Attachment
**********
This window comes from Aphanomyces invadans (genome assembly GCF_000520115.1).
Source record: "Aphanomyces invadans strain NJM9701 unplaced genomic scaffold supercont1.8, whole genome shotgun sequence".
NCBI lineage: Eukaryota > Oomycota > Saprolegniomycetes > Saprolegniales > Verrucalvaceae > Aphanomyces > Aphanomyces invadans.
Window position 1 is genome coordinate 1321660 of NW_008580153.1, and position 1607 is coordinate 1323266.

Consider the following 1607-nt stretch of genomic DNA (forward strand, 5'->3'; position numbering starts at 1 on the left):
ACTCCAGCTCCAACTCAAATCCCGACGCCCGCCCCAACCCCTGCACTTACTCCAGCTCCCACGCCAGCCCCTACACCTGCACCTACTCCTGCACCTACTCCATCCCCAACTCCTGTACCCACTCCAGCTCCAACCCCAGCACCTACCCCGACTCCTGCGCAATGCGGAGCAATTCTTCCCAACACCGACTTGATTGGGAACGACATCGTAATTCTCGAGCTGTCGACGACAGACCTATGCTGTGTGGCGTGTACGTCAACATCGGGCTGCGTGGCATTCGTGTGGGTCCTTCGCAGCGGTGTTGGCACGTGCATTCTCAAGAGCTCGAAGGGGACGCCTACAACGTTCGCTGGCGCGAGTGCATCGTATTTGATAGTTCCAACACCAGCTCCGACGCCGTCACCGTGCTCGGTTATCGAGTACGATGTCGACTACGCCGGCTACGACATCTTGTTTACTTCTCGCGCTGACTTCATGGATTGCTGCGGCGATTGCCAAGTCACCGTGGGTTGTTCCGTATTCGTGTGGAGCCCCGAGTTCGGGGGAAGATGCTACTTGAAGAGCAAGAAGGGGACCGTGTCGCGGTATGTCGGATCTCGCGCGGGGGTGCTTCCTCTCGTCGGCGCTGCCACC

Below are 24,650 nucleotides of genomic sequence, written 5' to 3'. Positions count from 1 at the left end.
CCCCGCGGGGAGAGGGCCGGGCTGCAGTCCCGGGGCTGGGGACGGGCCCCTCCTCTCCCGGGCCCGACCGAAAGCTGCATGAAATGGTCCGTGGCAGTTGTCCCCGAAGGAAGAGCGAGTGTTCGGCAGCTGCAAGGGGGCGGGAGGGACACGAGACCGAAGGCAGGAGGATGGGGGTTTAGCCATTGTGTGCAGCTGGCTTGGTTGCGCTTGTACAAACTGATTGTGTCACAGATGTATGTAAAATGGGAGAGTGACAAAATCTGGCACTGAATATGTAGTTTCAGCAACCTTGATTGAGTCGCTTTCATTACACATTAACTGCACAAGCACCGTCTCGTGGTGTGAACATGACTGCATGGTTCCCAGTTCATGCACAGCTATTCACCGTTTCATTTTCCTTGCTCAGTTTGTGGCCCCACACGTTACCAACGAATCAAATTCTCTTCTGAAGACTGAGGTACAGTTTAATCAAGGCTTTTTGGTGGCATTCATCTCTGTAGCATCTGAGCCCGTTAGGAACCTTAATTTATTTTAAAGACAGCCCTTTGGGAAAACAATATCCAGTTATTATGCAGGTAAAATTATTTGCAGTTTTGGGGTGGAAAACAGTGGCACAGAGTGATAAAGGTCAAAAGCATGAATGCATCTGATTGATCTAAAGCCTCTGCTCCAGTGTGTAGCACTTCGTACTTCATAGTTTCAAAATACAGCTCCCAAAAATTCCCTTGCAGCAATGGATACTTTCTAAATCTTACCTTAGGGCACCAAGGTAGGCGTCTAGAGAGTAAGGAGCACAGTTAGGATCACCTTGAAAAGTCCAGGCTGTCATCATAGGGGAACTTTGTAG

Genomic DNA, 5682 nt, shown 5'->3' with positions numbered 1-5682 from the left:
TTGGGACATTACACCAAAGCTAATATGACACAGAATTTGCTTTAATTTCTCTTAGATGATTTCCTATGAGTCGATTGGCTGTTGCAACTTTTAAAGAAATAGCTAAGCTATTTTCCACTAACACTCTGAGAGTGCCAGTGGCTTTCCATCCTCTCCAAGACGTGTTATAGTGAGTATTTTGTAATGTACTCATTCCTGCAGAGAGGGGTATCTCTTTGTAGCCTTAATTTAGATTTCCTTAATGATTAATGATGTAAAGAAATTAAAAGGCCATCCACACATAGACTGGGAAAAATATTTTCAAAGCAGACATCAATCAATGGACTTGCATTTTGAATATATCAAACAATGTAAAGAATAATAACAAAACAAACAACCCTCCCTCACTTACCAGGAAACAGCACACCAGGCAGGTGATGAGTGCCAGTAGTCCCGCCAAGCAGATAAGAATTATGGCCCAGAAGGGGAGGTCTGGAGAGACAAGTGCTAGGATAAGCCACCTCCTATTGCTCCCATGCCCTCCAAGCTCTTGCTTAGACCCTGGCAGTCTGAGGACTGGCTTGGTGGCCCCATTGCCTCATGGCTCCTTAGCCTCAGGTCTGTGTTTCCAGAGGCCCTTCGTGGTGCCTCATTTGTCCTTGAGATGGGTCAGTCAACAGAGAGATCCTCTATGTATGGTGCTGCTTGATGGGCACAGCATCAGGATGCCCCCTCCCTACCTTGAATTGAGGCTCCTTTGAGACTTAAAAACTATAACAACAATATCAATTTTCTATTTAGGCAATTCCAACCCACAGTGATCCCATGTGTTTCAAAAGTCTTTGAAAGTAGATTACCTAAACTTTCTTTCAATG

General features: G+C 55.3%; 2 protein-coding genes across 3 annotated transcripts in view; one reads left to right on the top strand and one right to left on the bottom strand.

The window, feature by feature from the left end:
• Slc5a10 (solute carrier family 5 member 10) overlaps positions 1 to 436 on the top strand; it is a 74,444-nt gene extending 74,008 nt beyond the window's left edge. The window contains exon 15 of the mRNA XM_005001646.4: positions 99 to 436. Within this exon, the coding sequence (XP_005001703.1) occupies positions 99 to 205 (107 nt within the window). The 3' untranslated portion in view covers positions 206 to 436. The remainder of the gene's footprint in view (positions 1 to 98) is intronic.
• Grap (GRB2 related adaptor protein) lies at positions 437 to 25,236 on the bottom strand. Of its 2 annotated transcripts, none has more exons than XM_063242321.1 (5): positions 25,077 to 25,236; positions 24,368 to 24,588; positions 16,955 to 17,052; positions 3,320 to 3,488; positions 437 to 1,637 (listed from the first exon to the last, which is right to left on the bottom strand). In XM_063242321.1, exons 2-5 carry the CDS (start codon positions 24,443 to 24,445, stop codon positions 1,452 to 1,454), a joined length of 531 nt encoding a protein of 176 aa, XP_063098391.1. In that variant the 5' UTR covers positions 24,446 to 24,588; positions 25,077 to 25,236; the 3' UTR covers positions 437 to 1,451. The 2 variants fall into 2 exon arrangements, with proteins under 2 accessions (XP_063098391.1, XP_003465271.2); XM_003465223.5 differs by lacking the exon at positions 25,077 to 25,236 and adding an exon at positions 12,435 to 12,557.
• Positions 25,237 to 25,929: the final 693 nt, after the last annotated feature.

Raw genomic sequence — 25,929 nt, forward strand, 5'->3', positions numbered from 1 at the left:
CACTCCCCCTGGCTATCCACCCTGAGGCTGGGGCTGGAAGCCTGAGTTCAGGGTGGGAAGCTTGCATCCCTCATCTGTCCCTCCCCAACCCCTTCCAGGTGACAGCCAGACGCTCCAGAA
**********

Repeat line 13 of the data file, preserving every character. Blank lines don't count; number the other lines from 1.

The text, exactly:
• Slc5a10 (solute carrier family 5 member 10) overlaps positions 1 to 436 on the top strand; it is a 74,444-nt gene extending 74,008 nt beyond the window's left edge. The window contains exon 15 of the mRNA XM_005001646.4: positions 99 to 436. Within this exon, the coding sequence (XP_005001703.1) occupies positions 99 to 205 (107 nt within the window). The 3' untranslated portion in view covers positions 206 to 436. The remainder of the gene's footprint in view (positions 1 to 98) is intronic.